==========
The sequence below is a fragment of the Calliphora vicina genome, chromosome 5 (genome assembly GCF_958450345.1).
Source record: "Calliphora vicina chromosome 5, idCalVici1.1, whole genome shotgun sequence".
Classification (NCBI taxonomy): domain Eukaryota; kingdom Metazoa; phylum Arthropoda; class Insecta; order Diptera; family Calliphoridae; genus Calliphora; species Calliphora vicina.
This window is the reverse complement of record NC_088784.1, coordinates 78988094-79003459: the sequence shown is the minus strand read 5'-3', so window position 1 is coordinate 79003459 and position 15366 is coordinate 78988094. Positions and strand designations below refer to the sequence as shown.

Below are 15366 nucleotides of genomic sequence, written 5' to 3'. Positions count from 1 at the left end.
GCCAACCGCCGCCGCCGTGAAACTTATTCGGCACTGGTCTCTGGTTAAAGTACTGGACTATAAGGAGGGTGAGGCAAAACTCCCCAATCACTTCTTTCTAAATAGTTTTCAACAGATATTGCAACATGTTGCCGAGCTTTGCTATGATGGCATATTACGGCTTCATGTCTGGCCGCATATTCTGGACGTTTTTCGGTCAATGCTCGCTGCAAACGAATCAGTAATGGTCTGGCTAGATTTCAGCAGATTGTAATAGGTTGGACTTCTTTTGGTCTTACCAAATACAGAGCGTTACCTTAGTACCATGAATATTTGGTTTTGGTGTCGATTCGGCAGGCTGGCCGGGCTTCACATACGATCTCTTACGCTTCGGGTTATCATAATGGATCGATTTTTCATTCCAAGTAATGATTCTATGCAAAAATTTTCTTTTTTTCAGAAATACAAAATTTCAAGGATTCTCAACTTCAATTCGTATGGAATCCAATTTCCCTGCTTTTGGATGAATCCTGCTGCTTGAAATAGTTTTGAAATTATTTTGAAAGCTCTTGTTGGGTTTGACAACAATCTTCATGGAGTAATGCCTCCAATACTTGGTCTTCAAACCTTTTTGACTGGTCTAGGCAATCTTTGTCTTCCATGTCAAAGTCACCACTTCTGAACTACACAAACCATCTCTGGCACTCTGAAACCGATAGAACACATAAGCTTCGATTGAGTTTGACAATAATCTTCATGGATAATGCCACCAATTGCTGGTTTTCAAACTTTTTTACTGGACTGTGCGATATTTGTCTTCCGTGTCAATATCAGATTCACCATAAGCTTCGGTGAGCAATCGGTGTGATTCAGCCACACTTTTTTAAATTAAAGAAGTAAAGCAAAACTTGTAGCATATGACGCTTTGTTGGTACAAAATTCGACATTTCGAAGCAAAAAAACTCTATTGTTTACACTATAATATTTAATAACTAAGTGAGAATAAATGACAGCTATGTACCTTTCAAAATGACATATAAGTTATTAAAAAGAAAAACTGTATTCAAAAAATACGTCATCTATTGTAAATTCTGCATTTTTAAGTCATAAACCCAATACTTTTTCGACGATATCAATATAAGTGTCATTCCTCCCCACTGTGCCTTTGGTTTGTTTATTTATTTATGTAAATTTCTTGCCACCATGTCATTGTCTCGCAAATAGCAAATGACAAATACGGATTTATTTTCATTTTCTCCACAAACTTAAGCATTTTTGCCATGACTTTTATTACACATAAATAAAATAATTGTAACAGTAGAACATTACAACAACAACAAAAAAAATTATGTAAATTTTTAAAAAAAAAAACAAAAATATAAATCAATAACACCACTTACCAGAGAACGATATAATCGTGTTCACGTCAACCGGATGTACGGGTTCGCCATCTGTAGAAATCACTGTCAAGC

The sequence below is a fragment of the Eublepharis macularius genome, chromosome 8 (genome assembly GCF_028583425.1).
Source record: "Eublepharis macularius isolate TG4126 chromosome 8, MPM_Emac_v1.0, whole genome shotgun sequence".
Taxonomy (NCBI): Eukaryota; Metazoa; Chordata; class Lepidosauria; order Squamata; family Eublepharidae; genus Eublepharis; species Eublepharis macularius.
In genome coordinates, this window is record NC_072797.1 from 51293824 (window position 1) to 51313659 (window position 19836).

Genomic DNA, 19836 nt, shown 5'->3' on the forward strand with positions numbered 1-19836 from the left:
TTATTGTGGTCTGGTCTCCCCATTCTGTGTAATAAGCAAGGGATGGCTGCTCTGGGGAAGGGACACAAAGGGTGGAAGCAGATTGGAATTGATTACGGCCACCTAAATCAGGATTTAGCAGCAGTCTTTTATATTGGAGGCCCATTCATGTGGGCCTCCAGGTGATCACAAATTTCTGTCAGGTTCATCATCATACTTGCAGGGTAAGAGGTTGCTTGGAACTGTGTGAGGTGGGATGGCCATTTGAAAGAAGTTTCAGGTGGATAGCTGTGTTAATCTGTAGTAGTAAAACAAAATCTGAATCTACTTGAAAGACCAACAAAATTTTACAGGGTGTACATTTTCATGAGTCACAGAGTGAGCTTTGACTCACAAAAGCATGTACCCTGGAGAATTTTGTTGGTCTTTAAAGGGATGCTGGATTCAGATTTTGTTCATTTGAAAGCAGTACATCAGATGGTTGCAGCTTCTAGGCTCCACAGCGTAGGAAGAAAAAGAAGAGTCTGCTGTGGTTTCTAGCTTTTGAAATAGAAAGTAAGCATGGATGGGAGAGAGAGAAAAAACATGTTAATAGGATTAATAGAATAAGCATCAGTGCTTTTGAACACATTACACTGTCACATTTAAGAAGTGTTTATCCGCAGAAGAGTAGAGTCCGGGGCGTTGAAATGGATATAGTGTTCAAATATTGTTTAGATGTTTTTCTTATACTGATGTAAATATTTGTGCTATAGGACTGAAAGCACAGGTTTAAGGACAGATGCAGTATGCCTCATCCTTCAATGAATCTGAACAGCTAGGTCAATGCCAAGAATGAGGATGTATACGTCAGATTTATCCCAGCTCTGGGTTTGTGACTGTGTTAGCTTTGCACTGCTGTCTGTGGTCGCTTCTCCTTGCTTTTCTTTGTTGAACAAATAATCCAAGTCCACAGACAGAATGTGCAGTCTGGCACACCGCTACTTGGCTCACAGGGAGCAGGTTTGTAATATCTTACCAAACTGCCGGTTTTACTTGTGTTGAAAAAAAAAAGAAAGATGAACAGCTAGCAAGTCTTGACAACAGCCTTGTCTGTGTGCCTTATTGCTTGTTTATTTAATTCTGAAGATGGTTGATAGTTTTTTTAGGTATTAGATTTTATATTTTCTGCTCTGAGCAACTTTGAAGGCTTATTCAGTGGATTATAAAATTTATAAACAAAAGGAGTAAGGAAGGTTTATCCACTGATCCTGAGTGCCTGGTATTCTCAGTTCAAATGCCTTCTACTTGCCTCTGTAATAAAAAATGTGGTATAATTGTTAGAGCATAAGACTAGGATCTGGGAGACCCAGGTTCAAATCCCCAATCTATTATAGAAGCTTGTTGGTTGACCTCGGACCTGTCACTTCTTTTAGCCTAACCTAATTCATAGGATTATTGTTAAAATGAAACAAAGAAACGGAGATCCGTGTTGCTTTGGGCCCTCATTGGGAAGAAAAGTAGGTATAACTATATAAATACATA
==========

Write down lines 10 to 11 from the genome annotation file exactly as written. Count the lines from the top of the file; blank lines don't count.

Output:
In genome coordinates, this window is record NC_072797.1 from 51293824 (window position 1) to 51313659 (window position 19836).

Genomic DNA, 19836 nt, shown 5'->3' on the forward strand with positions numbered 1-19836 from the left: